Dublin Inns of Court

From A Topographical Dictionary of Ireland, 1837

INNS OF COURT.

The King's Inns are situated on a piece of elevated ground of about three acres, formerly called the Primate's Garden, at the northern end of Henrietta-street, the tenure of which having been deemed doubtful, as being held under the Dean and Chapter of Christ-Church, was secured to the society by act of parliament. The structure consists of a centre and two wings, each with a back return; the principal front has a northern aspect, looking towards the rear of the houses on Constitution Hill, but the more usual approach for purposes of business is at the rear through Henrietta-street. The centre, which is crowned with an elegant octagonal cupola and dome, forms a lofty arched gateway, with a door on each side, leading into a confined area between the wings, the northern of which contains the dining-hall, and the southern, the Prerogative and Consistorial Courts, and the repository for the registration of deeds; The Prerogative Court is established for the trial of all testamentary cases where the testator has bequeathed property in more than one diocese. Its jurisdiction is vested in the Lord-Primate, under the acts of the 28th of Henry VIII. and 2nd of Elizabeth, which gives him power to appoint the judge or commissary, who ranks next after the judges of the supreme courts.

In the Consistorial Court are decided all cases of ecclesiastical jurisdiction of the province of Dublin. The library of the King's Inns is kept in a separate building, erected in Henrietta-street in 1827, at an expense of £20,000, after designs by Mr. Darley: the upper story is a spacious apartment, with recesses for the books and a gallery continued all round; it contains a very extensive collection, which was partly the property of Christopher Robinson, Esq., senior puisne judge of the Court of King's Bench; the law books were chiefly selected by Earl Camden, Lord-Chancellor. The library was entitled to one of the eleven copies of new publications appropriated to the public institutions under the late copyright act, which right has been lately commuted for an equivalent in money. The lower part of the building contains accommodations for the librarian.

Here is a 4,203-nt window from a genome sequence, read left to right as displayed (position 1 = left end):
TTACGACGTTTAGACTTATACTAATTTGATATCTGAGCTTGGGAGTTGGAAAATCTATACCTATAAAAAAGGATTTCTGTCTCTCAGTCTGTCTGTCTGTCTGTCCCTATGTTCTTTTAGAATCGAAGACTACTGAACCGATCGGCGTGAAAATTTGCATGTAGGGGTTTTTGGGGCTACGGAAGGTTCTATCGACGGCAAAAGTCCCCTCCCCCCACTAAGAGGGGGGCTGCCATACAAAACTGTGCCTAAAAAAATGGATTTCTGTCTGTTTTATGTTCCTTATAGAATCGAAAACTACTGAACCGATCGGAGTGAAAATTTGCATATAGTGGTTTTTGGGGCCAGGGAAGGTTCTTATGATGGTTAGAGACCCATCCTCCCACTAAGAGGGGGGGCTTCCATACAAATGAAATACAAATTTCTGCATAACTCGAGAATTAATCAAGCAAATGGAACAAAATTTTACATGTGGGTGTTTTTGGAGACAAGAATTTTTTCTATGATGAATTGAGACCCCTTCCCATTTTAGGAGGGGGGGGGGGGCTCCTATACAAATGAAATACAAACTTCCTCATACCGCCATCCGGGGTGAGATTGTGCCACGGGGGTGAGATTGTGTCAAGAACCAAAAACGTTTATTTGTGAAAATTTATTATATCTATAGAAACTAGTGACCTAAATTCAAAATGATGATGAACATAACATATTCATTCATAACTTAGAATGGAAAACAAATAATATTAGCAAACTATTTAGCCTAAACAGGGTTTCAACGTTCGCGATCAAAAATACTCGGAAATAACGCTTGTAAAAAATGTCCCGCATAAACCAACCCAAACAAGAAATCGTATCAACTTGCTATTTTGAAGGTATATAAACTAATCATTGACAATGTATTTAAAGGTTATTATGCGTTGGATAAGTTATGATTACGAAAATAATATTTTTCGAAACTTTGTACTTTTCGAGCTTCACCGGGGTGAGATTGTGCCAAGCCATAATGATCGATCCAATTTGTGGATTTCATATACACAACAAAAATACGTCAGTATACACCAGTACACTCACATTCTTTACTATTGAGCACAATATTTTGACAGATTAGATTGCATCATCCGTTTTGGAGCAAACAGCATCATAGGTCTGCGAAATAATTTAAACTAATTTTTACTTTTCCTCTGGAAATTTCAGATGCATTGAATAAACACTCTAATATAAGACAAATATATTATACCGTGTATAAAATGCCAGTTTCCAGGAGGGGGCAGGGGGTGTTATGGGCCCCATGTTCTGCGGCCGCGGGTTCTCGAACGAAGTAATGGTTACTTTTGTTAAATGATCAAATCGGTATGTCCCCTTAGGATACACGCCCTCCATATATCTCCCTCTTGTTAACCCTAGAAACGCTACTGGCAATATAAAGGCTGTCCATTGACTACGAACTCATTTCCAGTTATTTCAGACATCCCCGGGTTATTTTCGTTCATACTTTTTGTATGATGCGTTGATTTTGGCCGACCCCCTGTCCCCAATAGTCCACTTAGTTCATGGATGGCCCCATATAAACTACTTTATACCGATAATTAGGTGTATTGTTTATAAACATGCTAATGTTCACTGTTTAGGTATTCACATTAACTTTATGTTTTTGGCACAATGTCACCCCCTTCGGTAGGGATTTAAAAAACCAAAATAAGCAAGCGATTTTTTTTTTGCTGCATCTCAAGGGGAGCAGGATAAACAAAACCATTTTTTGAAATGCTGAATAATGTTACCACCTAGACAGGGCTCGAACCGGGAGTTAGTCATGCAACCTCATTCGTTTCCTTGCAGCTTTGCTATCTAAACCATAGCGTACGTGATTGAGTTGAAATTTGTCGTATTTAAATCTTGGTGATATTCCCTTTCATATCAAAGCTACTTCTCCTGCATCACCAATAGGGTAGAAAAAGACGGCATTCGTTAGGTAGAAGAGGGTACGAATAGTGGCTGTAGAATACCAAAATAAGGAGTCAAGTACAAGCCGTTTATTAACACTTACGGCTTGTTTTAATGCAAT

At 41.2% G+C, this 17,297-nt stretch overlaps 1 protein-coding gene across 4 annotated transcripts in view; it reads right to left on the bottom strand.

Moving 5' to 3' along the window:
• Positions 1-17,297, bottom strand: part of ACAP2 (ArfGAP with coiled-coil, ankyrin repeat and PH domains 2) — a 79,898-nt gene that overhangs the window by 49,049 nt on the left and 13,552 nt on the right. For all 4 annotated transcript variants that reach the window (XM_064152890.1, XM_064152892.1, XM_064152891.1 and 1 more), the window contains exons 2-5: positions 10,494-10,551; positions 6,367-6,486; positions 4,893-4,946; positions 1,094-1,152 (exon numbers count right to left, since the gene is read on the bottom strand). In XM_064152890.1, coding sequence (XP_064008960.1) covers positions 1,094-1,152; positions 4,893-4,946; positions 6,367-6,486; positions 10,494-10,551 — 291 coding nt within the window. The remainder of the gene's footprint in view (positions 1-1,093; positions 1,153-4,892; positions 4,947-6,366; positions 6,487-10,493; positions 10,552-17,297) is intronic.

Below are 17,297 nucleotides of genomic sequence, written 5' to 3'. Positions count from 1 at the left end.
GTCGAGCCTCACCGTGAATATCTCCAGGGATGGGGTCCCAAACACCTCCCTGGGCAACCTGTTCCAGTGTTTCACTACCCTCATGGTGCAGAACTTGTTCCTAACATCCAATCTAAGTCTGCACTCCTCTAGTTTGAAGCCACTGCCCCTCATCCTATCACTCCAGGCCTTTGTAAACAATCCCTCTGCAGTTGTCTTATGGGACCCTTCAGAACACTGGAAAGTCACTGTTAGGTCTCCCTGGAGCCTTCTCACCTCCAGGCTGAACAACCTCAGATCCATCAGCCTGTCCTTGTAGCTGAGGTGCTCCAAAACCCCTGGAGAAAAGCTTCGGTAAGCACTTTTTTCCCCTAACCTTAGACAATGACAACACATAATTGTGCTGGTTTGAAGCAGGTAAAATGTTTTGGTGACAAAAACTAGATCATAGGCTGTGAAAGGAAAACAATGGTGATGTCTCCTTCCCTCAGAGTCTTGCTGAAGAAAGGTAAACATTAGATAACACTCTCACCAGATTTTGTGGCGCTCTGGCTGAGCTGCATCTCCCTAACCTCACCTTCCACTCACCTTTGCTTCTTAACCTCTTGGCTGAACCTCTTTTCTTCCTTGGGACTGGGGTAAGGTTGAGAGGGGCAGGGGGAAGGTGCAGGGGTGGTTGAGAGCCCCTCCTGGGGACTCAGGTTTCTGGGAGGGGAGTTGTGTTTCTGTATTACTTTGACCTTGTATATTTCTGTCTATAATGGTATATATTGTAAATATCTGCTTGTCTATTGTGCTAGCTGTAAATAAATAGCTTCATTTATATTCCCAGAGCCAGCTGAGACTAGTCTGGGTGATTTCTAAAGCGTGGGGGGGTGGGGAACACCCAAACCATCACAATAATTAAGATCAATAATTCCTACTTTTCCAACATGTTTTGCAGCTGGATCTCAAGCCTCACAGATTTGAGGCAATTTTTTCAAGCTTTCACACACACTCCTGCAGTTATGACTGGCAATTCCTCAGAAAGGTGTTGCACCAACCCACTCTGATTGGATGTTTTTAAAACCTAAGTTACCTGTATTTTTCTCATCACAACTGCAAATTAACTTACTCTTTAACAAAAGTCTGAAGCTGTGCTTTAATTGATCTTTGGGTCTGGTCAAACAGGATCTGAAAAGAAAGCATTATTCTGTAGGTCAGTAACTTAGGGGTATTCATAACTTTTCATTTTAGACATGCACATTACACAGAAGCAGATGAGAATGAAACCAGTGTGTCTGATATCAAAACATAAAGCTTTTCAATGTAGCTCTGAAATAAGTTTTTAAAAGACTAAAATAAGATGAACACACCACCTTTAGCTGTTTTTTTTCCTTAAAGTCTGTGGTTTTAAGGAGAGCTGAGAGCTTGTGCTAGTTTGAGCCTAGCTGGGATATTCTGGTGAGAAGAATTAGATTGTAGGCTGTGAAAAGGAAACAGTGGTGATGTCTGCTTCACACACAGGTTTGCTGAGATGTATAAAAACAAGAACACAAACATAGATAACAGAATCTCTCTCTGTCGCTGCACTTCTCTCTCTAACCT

Bankrupt cases were tried before commissioners, appointed by the lord-chancellor, of whom there were 25, arranged in five sets who presided alternately; the court was held in an upper apartment of the Royal Exchange. By a late act the duties have been transferred to a single judge, under the title of Commissioner of Bankruptcies. The court for the relief of insolvent debtors was placed by an act of the 2nd of George IV. under the jurisdiction of two commissioners, to be appointed by the lord-lieutenant, who hold their court in North Strand-street, with which is connected a suite of offices on Lower Ormond Quay. Prisoners under processes from the courts of justice and insolvent debtors are confined in the Four Courts Marshalsea, a large building in Marshalsea-lane, off Thomas-street: the prison has two court-yards, two chapels, several common halls and a ball-court. The Law Club was instituted in 1791 by a number of the most respectable solicitors and attorneys: the clubhouse is a plain building in Dame-street. The Law Society was formed in 1830; it proposes to form a law library, and to erect a common hall for the purposes of the society: the meetings are at present held in chambers on the King's Inns' Quay. The Law Students' Society, instituted in 1830, consists exclusively of law students and barristers.

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